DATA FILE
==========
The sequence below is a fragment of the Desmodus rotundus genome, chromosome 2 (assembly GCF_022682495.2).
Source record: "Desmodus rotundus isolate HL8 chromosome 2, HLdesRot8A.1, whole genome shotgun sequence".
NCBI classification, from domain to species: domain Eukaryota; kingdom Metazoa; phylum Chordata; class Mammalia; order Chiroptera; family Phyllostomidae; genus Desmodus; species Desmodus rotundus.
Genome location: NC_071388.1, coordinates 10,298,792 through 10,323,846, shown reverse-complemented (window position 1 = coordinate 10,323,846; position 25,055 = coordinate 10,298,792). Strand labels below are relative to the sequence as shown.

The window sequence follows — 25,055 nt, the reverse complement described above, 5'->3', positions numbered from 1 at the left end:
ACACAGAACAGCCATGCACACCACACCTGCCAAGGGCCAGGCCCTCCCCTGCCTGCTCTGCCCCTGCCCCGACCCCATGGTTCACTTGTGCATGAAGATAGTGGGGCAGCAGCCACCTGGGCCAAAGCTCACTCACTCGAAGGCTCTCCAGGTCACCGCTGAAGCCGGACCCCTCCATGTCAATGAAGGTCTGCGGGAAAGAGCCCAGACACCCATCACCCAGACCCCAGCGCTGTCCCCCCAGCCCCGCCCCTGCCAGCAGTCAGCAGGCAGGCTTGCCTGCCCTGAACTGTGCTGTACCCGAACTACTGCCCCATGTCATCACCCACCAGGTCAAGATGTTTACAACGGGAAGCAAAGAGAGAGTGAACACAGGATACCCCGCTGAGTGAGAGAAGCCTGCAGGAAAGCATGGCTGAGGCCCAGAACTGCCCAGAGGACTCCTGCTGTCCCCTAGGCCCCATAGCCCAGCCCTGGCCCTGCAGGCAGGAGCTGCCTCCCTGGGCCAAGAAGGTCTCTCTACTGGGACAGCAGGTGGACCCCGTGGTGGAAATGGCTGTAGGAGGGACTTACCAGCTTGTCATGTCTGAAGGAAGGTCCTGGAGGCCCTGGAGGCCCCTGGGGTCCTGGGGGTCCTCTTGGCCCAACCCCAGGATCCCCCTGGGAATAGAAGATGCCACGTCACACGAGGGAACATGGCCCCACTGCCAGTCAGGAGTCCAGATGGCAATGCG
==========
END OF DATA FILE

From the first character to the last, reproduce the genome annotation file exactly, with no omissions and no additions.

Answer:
The sequence below is a fragment of the Desmodus rotundus genome, chromosome 2 (assembly GCF_022682495.2).
Source record: "Desmodus rotundus isolate HL8 chromosome 2, HLdesRot8A.1, whole genome shotgun sequence".
NCBI classification, from domain to species: domain Eukaryota; kingdom Metazoa; phylum Chordata; class Mammalia; order Chiroptera; family Phyllostomidae; genus Desmodus; species Desmodus rotundus.
Genome location: NC_071388.1, coordinates 10,298,792 through 10,323,846, shown reverse-complemented (window position 1 = coordinate 10,323,846; position 25,055 = coordinate 10,298,792). Strand labels below are relative to the sequence as shown.

The window sequence follows — 25,055 nt, the reverse complement described above, 5'->3', positions numbered from 1 at the left end:
ACACAGAACAGCCATGCACACCACACCTGCCAAGGGCCAGGCCCTCCCCTGCCTGCTCTGCCCCTGCCCCGACCCCATGGTTCACTTGTGCATGAAGATAGTGGGGCAGCAGCCACCTGGGCCAAAGCTCACTCACTCGAAGGCTCTCCAGGTCACCGCTGAAGCCGGACCCCTCCATGTCAATGAAGGTCTGCGGGAAAGAGCCCAGACACCCATCACCCAGACCCCAGCGCTGTCCCCCCAGCCCCGCCCCTGCCAGCAGTCAGCAGGCAGGCTTGCCTGCCCTGAACTGTGCTGTACCCGAACTACTGCCCCATGTCATCACCCACCAGGTCAAGATGTTTACAACGGGAAGCAAAGAGAGAGTGAACACAGGATACCCCGCTGAGTGAGAGAAGCCTGCAGGAAAGCATGGCTGAGGCCCAGAACTGCCCAGAGGACTCCTGCTGTCCCCTAGGCCCCATAGCCCAGCCCTGGCCCTGCAGGCAGGAGCTGCCTCCCTGGGCCAAGAAGGTCTCTCTACTGGGACAGCAGGTGGACCCCGTGGTGGAAATGGCTGTAGGAGGGACTTACCAGCTTGTCATGTCTGAAGGAAGGTCCTGGAGGCCCTGGAGGCCCCTGGGGTCCTGGGGGTCCTCTTGGCCCAACCCCAGGATCCCCCTGGGAATAGAAGATGCCACGTCACACGAGGGAACATGGCCCCACTGCCAGTCAGGAGTCCAGATGGCAATGCG